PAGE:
As the pope met with the poor in the basilica, he gave hugs, blessings, exchanged words, and even wrote a handwritten note to one of the men.
Each of the participants was given a gift of several items of winter clothing, a rosary, and face masks.
The pope heard testimonies from six people living in poverty, from Poland, France, Spain, and Italy.
A speaker from Majorca, Spain, held back tears as he shared with the pope his story of how he fell into a life of crime and drug trafficking as a young teen and was later sent to prison. After his release, he ended up homeless.
“I remained alone, jobless. I lived on the streets. I asked for help from a priest. He welcomed me with a smile. He gazed on me, and he said, ‘I will help you,’” Sebastián del Valle said.
“He brought me to the Caritas [shelter] for homeless people in Toledo, and I felt welcomed there,” he said.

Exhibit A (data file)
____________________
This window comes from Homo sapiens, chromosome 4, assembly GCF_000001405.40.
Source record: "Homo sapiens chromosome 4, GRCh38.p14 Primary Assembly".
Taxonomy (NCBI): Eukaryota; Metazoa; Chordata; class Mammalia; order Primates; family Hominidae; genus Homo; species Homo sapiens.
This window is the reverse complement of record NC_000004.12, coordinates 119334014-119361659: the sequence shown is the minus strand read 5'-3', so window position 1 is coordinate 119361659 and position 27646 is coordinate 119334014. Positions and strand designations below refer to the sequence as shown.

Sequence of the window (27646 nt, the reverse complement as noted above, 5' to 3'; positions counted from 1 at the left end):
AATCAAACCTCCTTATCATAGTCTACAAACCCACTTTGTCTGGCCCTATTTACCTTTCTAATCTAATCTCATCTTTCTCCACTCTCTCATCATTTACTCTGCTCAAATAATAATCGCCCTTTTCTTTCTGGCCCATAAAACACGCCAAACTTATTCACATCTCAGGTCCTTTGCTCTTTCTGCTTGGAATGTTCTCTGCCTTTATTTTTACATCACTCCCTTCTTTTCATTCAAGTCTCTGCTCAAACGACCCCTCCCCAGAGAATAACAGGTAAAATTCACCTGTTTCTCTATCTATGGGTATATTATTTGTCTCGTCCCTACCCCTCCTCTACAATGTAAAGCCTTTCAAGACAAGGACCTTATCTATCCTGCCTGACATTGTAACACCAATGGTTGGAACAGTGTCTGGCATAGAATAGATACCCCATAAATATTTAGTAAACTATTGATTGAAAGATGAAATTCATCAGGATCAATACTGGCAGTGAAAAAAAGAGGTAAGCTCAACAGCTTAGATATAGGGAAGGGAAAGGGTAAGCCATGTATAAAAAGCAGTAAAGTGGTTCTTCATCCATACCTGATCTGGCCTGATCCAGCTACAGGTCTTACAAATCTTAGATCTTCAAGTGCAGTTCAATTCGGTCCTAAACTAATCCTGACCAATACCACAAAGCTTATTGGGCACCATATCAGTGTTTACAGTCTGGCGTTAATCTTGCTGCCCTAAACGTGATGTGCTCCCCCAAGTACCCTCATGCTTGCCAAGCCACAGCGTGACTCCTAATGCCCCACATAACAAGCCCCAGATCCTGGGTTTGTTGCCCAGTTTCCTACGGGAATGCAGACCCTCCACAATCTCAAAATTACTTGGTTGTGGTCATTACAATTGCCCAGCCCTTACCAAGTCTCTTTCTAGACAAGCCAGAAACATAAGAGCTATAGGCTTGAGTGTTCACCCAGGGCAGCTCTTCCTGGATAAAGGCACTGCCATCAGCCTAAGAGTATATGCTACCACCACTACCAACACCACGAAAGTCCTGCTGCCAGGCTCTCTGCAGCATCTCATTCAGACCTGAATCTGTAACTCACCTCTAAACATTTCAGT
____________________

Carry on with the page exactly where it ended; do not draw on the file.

While he was staying there, he interacted regularly with a group of volunteers who came to pray each week with those staying at the shelter.
“Through that way of praying, little by little I began to feel God’s love after many years,” he said.
One friend he made invited him to a Catholic seminar called “Life in the Spirit.” He reflected: “I didn’t know that that seminar would transform my entire life.”
“What I experienced was indescribable. I went to confession for three hours to a priest, and truly I felt loved,” del Valle said.